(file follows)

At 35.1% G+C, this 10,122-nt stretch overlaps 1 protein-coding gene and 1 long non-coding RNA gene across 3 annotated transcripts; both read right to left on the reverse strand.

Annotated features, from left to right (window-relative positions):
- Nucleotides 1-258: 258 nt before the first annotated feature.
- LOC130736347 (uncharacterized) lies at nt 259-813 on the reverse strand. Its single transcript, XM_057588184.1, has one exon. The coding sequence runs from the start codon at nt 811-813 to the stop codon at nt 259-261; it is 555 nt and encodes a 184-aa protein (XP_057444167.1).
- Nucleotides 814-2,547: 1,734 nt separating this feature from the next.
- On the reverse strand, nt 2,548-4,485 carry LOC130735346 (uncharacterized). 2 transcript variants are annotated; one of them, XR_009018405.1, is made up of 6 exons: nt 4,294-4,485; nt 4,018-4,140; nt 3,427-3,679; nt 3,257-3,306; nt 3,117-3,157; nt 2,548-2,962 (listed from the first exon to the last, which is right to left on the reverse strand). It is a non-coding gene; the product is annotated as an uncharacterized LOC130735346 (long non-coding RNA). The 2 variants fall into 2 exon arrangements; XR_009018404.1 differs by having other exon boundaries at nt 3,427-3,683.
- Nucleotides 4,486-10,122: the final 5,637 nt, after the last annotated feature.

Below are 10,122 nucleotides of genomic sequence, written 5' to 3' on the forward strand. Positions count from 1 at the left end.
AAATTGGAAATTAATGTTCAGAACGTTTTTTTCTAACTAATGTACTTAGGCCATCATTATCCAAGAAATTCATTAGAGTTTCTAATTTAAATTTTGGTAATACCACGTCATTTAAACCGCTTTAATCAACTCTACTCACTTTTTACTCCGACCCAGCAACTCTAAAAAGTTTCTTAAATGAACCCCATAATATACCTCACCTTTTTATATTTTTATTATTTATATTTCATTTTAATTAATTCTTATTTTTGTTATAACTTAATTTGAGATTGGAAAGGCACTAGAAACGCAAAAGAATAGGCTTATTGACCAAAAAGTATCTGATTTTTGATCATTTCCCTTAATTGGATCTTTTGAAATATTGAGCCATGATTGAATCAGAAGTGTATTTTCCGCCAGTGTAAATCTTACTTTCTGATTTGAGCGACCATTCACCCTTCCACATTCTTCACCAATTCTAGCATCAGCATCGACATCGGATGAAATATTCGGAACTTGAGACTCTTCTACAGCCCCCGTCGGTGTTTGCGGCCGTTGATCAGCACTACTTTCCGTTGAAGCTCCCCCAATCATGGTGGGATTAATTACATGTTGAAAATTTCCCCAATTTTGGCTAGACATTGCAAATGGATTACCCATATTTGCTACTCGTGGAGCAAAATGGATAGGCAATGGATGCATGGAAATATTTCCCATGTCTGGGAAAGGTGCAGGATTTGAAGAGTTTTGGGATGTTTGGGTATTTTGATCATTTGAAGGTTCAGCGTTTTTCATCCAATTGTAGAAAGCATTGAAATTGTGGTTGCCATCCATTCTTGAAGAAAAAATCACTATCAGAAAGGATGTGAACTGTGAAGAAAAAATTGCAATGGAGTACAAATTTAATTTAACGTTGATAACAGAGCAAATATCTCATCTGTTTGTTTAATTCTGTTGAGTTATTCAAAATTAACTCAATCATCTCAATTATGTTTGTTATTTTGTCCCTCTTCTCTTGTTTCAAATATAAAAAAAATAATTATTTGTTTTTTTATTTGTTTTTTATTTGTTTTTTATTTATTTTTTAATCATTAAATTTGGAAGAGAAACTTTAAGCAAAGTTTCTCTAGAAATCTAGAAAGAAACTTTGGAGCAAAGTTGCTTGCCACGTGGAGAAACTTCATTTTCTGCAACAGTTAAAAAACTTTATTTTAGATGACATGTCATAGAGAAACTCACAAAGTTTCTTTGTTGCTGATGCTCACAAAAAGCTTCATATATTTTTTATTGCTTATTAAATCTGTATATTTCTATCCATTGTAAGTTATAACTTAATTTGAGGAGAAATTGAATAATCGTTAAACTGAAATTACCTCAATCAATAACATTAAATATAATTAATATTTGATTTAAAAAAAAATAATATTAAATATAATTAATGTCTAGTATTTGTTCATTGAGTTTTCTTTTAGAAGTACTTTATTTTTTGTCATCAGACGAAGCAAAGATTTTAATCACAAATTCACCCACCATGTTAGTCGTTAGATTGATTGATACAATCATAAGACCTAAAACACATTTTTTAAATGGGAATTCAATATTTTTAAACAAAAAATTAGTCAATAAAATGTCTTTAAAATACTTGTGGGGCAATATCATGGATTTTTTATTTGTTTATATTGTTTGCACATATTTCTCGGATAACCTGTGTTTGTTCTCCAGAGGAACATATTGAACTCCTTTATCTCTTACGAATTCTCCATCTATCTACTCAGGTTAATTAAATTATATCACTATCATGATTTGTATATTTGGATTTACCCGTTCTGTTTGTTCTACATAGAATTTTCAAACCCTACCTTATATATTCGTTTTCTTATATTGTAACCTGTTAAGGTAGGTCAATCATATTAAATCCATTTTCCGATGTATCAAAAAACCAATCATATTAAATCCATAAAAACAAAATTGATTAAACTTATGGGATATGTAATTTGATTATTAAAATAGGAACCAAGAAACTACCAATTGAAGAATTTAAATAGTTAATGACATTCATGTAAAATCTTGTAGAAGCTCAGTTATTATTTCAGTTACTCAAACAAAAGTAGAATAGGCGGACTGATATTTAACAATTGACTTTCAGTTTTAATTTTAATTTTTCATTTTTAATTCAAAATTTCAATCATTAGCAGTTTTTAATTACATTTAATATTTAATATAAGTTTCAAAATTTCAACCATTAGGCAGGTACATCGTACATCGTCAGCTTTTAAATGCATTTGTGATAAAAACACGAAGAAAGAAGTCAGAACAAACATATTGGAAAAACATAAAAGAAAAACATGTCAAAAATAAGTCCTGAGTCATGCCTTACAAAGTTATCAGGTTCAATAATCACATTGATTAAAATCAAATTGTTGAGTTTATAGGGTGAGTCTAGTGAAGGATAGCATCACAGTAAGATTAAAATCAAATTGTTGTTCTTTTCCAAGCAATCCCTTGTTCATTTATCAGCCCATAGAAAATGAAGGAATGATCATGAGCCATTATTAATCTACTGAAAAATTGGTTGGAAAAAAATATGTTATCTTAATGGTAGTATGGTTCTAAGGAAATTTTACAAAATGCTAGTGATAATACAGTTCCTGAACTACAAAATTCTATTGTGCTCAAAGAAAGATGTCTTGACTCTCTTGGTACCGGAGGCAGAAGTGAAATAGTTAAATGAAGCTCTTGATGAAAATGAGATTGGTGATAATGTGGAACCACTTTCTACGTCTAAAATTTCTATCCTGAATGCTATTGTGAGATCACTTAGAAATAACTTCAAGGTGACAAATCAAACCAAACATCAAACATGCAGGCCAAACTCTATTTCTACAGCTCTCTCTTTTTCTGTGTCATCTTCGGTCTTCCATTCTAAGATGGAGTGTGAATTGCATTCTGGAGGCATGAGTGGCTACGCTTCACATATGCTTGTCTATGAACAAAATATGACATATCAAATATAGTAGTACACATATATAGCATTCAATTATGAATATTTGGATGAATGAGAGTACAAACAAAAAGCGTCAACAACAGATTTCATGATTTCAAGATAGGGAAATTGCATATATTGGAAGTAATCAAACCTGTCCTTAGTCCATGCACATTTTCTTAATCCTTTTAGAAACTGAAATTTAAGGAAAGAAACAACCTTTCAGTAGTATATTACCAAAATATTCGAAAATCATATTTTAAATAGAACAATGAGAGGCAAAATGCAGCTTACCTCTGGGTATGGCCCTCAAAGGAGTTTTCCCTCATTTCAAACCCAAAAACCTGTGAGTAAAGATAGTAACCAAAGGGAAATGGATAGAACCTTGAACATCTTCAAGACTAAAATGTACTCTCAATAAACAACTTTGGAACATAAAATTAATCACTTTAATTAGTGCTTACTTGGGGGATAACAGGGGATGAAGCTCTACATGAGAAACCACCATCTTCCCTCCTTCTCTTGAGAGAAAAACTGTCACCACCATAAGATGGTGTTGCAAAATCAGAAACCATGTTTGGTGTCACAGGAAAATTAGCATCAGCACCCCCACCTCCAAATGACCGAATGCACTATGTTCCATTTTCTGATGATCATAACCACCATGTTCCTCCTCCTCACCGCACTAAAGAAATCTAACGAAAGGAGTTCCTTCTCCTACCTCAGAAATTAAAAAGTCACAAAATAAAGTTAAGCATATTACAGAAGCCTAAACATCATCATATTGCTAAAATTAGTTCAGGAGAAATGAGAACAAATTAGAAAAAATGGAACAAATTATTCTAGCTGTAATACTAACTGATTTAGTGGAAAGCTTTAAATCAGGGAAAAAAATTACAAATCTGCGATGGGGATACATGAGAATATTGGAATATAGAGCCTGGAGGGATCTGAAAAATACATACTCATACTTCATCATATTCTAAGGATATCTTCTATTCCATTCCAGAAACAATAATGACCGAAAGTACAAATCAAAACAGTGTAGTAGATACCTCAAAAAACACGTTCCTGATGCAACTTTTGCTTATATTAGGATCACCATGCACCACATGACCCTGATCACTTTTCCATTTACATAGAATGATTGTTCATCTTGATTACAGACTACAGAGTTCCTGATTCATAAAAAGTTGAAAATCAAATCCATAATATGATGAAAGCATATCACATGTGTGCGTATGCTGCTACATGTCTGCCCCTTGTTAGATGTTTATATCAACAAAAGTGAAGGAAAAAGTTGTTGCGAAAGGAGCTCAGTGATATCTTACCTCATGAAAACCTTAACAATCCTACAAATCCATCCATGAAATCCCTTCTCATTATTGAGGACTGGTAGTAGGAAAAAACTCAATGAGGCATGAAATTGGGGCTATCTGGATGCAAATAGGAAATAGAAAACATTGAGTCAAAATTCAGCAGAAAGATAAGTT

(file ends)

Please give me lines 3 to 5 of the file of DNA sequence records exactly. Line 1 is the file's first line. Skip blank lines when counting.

- Nucleotides 1-258: 258 nt before the first annotated feature.
- LOC130736347 (uncharacterized) lies at nt 259-813 on the reverse strand. Its single transcript, XM_057588184.1, has one exon. The coding sequence runs from the start codon at nt 811-813 to the stop codon at nt 259-261; it is 555 nt and encodes a 184-aa protein (XP_057444167.1).
- Nucleotides 814-2,547: 1,734 nt separating this feature from the next.